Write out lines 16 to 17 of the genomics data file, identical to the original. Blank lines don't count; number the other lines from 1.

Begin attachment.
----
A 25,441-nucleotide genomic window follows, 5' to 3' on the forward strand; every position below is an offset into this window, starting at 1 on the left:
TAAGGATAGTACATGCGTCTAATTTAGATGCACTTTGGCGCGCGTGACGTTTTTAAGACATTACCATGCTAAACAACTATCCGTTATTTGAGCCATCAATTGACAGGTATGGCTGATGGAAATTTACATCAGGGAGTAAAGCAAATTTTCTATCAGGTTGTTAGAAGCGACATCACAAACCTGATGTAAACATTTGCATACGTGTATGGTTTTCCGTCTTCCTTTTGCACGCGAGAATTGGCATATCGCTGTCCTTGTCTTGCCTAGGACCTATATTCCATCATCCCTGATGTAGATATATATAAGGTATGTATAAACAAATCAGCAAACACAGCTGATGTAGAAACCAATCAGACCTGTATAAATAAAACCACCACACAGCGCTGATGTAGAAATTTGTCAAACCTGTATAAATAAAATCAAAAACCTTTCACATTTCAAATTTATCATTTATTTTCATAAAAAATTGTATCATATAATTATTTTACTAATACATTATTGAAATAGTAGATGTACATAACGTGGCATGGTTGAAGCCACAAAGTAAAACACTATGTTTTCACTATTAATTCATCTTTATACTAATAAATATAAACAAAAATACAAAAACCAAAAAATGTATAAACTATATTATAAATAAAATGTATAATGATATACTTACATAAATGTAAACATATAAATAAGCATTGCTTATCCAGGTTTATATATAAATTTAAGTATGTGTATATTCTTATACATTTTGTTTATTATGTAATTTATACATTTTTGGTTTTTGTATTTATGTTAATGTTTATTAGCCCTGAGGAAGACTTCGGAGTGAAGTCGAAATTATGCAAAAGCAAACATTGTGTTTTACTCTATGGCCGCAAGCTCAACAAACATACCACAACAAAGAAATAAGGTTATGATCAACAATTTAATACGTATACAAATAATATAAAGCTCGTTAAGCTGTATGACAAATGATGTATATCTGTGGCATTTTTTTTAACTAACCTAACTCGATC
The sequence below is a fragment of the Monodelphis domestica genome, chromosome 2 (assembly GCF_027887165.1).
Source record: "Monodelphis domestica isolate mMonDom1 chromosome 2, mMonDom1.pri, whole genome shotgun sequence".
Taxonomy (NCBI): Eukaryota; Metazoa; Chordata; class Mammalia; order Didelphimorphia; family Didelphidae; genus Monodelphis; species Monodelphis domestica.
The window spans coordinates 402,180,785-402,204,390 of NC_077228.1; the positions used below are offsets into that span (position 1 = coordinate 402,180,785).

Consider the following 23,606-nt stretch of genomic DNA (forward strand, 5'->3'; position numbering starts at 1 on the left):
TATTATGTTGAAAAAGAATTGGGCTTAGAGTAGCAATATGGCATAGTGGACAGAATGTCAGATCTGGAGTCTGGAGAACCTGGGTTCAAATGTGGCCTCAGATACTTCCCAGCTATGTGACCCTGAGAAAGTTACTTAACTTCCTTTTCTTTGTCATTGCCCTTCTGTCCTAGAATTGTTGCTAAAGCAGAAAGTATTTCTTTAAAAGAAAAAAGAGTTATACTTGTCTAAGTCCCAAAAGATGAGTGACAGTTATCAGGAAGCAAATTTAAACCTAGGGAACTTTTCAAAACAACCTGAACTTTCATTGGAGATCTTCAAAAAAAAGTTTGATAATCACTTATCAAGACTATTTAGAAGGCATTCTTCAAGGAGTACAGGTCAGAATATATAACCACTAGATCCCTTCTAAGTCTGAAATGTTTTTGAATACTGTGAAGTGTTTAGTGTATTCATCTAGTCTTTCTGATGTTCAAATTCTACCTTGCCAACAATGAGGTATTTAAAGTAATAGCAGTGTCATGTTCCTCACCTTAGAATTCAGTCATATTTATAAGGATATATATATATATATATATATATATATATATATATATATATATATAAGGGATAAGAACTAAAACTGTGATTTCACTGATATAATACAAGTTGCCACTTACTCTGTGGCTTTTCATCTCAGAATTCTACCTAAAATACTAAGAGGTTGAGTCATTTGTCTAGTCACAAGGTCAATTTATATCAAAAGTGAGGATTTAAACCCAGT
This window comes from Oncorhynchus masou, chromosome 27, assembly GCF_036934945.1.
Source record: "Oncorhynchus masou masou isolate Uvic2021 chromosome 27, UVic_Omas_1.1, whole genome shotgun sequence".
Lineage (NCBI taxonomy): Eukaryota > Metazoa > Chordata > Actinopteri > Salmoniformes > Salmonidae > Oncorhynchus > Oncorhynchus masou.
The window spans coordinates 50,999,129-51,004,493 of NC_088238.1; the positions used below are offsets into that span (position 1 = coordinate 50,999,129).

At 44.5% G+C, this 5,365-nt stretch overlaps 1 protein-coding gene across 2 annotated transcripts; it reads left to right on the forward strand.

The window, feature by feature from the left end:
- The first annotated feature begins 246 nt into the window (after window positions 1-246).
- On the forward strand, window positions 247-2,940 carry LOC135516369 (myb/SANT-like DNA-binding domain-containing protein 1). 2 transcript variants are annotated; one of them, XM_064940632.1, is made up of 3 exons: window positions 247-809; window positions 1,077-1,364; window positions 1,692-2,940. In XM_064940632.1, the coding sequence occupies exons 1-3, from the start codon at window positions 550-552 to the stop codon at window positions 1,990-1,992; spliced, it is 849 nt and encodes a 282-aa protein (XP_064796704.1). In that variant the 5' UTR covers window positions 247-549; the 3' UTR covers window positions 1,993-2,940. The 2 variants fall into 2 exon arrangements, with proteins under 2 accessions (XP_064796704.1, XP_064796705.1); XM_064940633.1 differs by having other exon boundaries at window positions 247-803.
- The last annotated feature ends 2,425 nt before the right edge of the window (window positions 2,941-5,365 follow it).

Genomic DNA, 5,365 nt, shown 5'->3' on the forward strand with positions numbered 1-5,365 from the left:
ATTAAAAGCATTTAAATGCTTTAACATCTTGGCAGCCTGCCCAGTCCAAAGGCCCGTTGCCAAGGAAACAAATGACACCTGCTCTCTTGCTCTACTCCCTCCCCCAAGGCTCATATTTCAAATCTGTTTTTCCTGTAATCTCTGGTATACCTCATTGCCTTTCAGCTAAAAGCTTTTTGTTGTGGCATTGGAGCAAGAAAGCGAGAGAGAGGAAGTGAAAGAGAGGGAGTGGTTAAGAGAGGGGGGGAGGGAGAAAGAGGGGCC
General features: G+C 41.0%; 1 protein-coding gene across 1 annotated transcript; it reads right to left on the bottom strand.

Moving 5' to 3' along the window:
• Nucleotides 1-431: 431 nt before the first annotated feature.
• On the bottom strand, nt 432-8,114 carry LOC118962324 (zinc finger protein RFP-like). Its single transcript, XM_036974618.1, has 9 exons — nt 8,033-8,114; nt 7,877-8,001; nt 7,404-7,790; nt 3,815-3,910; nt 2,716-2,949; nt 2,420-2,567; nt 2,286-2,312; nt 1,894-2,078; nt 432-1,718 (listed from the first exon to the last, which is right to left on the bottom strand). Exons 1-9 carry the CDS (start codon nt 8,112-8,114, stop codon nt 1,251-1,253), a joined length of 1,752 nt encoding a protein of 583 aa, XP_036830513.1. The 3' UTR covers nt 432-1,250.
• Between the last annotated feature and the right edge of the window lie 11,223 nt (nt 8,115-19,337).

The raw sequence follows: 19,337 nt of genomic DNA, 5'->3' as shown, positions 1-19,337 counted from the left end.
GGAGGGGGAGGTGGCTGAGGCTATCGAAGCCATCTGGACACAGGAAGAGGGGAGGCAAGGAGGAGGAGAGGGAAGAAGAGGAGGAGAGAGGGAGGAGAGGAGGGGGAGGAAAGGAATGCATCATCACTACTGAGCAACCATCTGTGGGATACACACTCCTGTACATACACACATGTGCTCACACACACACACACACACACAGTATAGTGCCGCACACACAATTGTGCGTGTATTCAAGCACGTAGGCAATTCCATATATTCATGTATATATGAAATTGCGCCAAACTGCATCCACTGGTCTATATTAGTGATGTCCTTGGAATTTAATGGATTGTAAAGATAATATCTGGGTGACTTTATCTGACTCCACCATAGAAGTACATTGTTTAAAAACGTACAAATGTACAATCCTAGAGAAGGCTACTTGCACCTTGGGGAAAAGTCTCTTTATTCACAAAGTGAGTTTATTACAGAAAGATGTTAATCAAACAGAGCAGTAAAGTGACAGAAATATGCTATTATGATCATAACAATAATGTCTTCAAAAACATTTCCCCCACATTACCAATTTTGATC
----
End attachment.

- On the forward strand, window positions 247-2,940 carry LOC135516369 (myb/SANT-like DNA-binding domain-containing protein 1). 2 transcript variants are annotated; one of them, XM_064940632.1, is made up of 3 exons: window positions 247-809; window positions 1,077-1,364; window positions 1,692-2,940. In XM_064940632.1, the coding sequence occupies exons 1-3, from the start codon at window positions 550-552 to the stop codon at window positions 1,990-1,992; spliced, it is 849 nt and encodes a 282-aa protein (XP_064796704.1). In that variant the 5' UTR covers window positions 247-549; the 3' UTR covers window positions 1,993-2,940. The 2 variants fall into 2 exon arrangements, with proteins under 2 accessions (XP_064796704.1, XP_064796705.1); XM_064940633.1 differs by having other exon boundaries at window positions 247-803.
- The last annotated feature ends 2,425 nt before the right edge of the window (window positions 2,941-5,365 follow it).